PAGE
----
Vomiting - hormones etc
June 2, 2005 11:30 AM   Subscribe

Can someone please point me to a discussion of what happens in your body (focussing on hormones and associated chemistry) when you are ill. I'm curious why you/how you feel so good after (is that feeling similar to heroin?) and so bad before (particularly the sweating and feeling of coldness) vomiting. If it makes any difference, assume food poisoning [no more inside, since 3am last night].
posted by andrew cooke to Health & Fitness (8 answers total)
This isn't much help, but I saw a program on the Discovery Channel (or some network like that) a few years ago that detailed all of the changes and effects your body experiences when you have the flu. They also had one about being drunk. It was fascinating stuff, and I've been unable to find any information about those programs since. I don't remember if they discussed the vomiting thing or not, but you could probably get something interesting out of it.

It's really frightening just how delicate and precise our bodies are. Just one little misfire, and the whole thing would come to a screeching halt.

Sorry you're not feeling well...
posted by MsVader at 11:57 AM on June 2, 2005

Response by poster: thanks (i'm actually a fair bit better now, though i've not tried eating much yet). i tried googling for endorphins, but didn't get anywhere useful. any heroin users out there? it was a pretty good feeling after - very warm and safe.

ah. this link implies that it would be more like morphine.
posted by andrew cooke at 12:06 PM on June 2, 2005

The warm fuzzy feeling after happens because, yep, your body is producing endorphins to help you deal with the physical trauma of barfing. The feeling before? I'm not sure. People are often pale, so we can assume low blood pressure... that may account for the cold sweats.

It's really frightening just how delicate and precise our bodies are. Just one little misfire, and the whole thing would come to a screeching halt.

Yeah, I've thought about this too, when I had amoebic dysentery. Oy.

posted by Specklet at 12:30 PM on June 2, 2005

I don't think I've ever felt any feeling of relief that came close to the lovely embrace of a heroin buzz.
posted by cmonkey at 12:33 PM on June 2, 2005

Best answer: Assuming the cause is food poisoning, the following might be useful. The mechanism can even be found in fish. The body is particularly protective of the brain and constantly monitors for neurotoxins. It does this by comparing the visual representation of motion (image slewing) with the vestibular representation from the organs of balance. When these two sets of signals disagree above a certain threshold, the brain assumes that the gut contains poison of some sort and initiates a strong vagus nerve barrage to initiate vomitting in order to rid the body of the presumed source of the poison. (It is only very recently in our evolutionary history that poisoning would be caused by a route other than ingestion.)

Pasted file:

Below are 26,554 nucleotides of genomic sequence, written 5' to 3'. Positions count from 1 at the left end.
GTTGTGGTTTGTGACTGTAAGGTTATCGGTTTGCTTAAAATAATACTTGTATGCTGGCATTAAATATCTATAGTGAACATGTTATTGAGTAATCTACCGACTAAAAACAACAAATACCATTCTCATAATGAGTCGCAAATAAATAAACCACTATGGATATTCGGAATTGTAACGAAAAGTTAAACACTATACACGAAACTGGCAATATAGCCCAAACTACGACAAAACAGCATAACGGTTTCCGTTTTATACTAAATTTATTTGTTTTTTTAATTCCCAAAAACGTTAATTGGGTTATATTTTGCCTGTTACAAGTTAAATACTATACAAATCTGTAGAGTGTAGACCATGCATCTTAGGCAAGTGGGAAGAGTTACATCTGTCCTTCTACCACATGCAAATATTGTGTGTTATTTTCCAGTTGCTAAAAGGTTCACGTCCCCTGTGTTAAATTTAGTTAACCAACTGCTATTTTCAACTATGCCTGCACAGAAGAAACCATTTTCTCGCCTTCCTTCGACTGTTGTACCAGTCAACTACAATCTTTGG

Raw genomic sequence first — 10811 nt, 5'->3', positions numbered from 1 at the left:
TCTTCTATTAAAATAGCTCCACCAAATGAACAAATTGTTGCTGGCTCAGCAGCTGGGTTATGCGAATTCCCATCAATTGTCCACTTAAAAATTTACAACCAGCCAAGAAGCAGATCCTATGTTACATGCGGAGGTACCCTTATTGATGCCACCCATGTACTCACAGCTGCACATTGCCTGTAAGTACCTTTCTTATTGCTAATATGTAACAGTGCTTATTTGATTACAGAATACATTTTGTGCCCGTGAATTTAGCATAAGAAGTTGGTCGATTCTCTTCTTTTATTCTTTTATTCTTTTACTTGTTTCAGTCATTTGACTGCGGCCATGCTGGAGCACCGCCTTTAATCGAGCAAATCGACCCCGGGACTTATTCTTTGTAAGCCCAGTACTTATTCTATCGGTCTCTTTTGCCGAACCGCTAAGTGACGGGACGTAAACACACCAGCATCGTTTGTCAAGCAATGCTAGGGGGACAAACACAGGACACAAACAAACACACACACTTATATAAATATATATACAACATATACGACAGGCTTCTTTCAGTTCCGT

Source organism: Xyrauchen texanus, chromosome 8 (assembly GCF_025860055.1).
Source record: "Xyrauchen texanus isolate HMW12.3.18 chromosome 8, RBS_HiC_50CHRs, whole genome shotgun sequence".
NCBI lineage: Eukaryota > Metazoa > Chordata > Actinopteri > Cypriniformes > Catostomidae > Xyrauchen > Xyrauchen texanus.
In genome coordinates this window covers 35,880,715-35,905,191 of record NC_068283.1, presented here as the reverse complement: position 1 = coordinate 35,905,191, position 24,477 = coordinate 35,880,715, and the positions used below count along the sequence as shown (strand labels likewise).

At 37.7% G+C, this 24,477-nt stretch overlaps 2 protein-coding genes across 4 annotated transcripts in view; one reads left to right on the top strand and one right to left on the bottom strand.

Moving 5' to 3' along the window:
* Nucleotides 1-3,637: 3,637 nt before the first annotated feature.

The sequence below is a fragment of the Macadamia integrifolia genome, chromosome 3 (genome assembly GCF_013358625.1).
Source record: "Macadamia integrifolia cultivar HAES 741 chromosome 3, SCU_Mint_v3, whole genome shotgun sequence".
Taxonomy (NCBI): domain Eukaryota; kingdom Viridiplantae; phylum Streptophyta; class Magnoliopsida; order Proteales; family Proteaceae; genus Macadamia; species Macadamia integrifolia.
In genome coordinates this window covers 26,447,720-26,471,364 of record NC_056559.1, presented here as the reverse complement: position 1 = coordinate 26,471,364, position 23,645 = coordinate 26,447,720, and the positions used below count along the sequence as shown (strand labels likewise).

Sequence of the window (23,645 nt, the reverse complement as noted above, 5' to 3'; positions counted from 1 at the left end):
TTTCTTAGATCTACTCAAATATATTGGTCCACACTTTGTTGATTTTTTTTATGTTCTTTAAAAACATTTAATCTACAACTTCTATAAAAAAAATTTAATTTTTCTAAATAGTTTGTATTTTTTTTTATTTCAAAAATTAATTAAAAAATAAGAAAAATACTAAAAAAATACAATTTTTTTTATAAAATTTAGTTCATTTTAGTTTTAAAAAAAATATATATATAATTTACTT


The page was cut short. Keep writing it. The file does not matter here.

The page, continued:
However, the vagus nerves are also used to control breathing rate, sweating and metabolic rate. Thus, a vagal barrage sets off all these mechanisms, significantly disrupting the entire homeostasis balance - cold sweats, excess gastric secretion (nausea), deep breathing (which leads to acid/base imbalance because one is blowing off too much CO2) and significant shunting of peripheral blood flow to the core just to name a few.

The warm and cuddlies after the event are due to the endorphin release (as mentioned above) as well as the re-establishment of homeostasis, in particular, the establishment of normal blood flow. This latter might account for the feeling of warmth, as the temperature sensors reside primarily in the skin. The contrast between before and after enhances the strength of the sensation. (If the changes were of the same magnitude, but occurred over the space of a day, then it would not seem so profound. An example of this would be recovering from mountain sickness, which is just as "sick-making" but the changes are slower.)

Hope you've seen the last of it, Andrew.
posted by RMALCOLM at 5:43 PM on June 2, 2005

I've never felt this post flu high. Is this common? I just go from flu to better. Not better than normal though...interesting...
posted by jikel_morten at 7:28 PM on June 2, 2005

As for the cold feeling, basing my answer off of chills, your body is trying to remove an invader. For both a virus and poisoning, you would get cold b/c your body is consolidating your heat inside your body, trying to warm it up to kill the infection. Your body feels cold, you cover up and raise your temperature to a fever and burn out the infection. If one is trying to avoid a fever, despite how torturously painful chills can be, you're not supposed to cover up. Vomiting is another way to rid your body of the infection, so I would think raising your body temp would go along with it.
posted by scazza at 8:21 PM on June 2, 2005

Response by poster: just returning to my old threads, and realised that RMALCOLM's reply was even more correct than i first thought - they mention visual representations of motion, and i was on an overnight bus. normally i don't get travelsick, but i suspect that exacerbated the problem.
posted by andrew cooke at 8:03 AM on November 16, 2005

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